My post yesterday apparently urged Matthias to write a timely response to it, pointing out the light side, which in turn urges me to post a second part of the Dark Side, which turns out to be more of a Dark Side with Cookies.
First of all, Matthias is right, that we can consider ourselves very lucky with our Ph.D. advisor and I did not intend to say that he is the one who promotes „publish or perish“. Rather, I think that simply comparing oneself to other Ph.D. students can provoke the feeling that „publish or perish“ is the only way to get a Ph.D. – especially if you are the only Ph.D. student in a working group, like I am. The problem is simply, that you do not get to know the Ph.D. students that do not publish a lot. How should you? You cannot stumble upon their publications by accident, obviously, and I do not know a lot of Ph.D. students who attend conferences without having a paper / poster / demo there (at our university, for example, that would not even be funded).
In general, I stick with my opinion, that conferences with a broad range of topics most likely will not have much of a personal gain – the better part of the audience is simply not experienced in your topic. And even the people that attend your track, may have a different area of research than you, for example „e-Learning“ does most likely not mean „e-Assessment“. Therefore, the chance is rather small that you have people in the audience who can give you qualified feedback.
However, the conference I am attending at the moment is a positive example that it can turn out as predicted and still be different. It’s still the case that no one at the conference does e-Assessment the way I am doing it, thus no qualified feedback for me, but the networking part nevertheless works out fine. I think that this is also due to the fact that the conference has significantly fewer participants than I had originally assumed. I have been to a really large conference with a broad range of topics last year, that had really a lot of participants and many parallel sessions scheduled, and there was no networking at all – people kept hanging out with the people they already knew.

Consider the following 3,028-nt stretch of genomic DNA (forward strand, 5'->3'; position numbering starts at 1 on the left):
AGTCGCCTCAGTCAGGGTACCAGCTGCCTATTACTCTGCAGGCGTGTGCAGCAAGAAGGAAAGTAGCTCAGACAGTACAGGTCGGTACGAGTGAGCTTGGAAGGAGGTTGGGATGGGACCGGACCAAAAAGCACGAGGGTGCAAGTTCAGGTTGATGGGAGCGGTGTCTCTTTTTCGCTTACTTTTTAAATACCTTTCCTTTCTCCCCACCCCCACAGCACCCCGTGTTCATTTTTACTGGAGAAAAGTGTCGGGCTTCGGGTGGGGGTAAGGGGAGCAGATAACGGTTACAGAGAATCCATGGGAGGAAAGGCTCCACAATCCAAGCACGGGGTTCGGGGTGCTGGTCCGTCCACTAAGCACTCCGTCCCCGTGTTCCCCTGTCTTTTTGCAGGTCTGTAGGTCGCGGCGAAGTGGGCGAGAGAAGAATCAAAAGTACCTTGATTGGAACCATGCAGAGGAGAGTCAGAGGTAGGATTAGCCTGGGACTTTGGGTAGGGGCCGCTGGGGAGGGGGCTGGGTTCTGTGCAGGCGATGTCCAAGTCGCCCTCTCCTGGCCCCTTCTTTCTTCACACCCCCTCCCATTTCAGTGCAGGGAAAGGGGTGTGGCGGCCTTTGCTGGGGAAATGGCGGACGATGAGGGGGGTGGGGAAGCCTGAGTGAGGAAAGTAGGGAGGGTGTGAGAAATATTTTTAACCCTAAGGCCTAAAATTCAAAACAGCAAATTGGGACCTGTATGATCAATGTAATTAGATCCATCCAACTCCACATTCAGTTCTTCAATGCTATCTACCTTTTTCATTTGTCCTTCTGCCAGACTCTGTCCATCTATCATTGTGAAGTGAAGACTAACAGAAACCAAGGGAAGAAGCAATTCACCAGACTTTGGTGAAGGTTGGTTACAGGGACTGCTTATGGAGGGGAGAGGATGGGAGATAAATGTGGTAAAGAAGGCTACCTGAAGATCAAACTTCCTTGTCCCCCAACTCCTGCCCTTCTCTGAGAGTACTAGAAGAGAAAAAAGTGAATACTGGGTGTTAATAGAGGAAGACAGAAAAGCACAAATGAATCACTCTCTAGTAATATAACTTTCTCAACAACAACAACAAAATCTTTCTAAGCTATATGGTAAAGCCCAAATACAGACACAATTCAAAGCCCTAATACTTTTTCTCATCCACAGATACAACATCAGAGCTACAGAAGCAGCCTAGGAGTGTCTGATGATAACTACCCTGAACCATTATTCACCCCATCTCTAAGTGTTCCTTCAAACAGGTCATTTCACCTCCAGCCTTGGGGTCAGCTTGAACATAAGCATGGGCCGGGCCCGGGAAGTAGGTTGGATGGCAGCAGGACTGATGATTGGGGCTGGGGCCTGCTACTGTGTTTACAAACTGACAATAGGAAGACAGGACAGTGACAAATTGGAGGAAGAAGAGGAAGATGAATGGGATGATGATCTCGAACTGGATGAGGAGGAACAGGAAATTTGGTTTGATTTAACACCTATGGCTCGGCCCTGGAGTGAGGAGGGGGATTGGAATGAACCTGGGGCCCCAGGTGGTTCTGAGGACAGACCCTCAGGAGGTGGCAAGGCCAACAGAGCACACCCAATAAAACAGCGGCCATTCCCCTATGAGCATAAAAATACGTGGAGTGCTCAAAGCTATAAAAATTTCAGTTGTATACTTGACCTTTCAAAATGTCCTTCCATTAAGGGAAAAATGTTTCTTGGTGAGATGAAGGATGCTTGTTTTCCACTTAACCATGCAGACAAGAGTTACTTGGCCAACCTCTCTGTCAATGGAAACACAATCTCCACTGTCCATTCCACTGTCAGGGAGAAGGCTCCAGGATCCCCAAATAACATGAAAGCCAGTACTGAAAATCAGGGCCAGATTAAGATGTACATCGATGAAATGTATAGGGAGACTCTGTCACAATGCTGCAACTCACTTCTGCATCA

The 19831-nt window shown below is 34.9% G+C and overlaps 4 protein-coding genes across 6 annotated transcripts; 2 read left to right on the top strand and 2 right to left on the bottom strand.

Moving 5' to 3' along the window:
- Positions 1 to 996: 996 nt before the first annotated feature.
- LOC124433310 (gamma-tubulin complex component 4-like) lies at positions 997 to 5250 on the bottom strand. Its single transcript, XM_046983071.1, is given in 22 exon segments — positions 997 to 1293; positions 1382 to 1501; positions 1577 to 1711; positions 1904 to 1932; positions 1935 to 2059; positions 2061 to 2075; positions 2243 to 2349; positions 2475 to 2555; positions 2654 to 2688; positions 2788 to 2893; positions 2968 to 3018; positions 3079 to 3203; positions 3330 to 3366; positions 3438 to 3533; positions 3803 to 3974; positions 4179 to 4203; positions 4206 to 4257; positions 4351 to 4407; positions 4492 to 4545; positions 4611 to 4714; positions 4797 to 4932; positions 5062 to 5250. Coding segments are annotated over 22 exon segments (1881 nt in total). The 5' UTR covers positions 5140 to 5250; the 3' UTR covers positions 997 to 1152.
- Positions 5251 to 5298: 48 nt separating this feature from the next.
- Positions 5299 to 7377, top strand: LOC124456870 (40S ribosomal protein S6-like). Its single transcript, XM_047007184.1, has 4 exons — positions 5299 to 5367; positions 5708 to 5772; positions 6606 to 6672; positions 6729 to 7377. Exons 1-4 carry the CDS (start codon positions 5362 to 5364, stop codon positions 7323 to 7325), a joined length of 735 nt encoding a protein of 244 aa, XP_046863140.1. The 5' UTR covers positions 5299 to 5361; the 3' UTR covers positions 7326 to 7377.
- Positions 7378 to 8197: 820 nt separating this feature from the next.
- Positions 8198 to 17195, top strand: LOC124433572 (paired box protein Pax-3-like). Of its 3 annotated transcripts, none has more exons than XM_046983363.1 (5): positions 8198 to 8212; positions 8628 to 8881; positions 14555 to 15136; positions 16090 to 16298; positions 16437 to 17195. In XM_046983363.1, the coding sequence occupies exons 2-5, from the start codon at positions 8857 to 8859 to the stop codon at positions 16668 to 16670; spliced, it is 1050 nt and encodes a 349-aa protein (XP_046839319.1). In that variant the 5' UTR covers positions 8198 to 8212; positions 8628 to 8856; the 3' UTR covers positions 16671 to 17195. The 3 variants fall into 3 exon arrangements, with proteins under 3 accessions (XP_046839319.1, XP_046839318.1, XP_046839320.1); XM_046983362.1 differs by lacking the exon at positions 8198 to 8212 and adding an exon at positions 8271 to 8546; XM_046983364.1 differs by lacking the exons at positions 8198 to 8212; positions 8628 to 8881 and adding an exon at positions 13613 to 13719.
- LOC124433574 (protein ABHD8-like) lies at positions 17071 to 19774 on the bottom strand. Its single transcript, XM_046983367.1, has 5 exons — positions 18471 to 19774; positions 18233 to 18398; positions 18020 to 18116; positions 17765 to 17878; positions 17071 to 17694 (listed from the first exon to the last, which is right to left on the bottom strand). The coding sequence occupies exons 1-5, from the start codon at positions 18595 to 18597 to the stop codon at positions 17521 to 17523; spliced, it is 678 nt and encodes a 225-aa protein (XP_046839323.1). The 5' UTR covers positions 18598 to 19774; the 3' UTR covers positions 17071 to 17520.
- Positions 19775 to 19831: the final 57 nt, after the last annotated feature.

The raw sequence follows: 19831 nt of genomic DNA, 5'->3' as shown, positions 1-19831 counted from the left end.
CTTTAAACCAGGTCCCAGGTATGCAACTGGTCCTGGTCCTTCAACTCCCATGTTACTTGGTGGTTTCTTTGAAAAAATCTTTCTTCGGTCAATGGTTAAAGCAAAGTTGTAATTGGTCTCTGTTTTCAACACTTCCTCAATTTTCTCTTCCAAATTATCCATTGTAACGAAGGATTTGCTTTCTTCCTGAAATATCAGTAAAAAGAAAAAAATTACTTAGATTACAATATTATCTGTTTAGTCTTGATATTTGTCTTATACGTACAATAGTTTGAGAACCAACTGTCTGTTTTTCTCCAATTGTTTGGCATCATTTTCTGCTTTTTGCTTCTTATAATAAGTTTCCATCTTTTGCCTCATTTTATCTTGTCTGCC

Finally, my personal „problem“ is my family and especially our children. Without them, I would really, really enjoy travelling to conferences, but so I’m always torn apart on the inside. Therefore, I try to tell myself that going to a conference is something I must do, that it brings me forward with my Ph.D. And this may be true, as already pointed out, in terms of publications. In terms of feedback, however, there are conferences that are absolutely valuable for the ongoing of my research, but some conferences do simply not give you anything. And then it’s really hard to tell yourself, that attending the conference is something that you have to do…
So, summarizing, what does all that mean?
Did the conference give me a personal gain as a researcher? No.
Was it still nice to visit the conference? Yes.
Was it worth it? Maybe.
Should you write posts about attending conferences and being away from home when sitting alone in a hotel room? Absolutely not!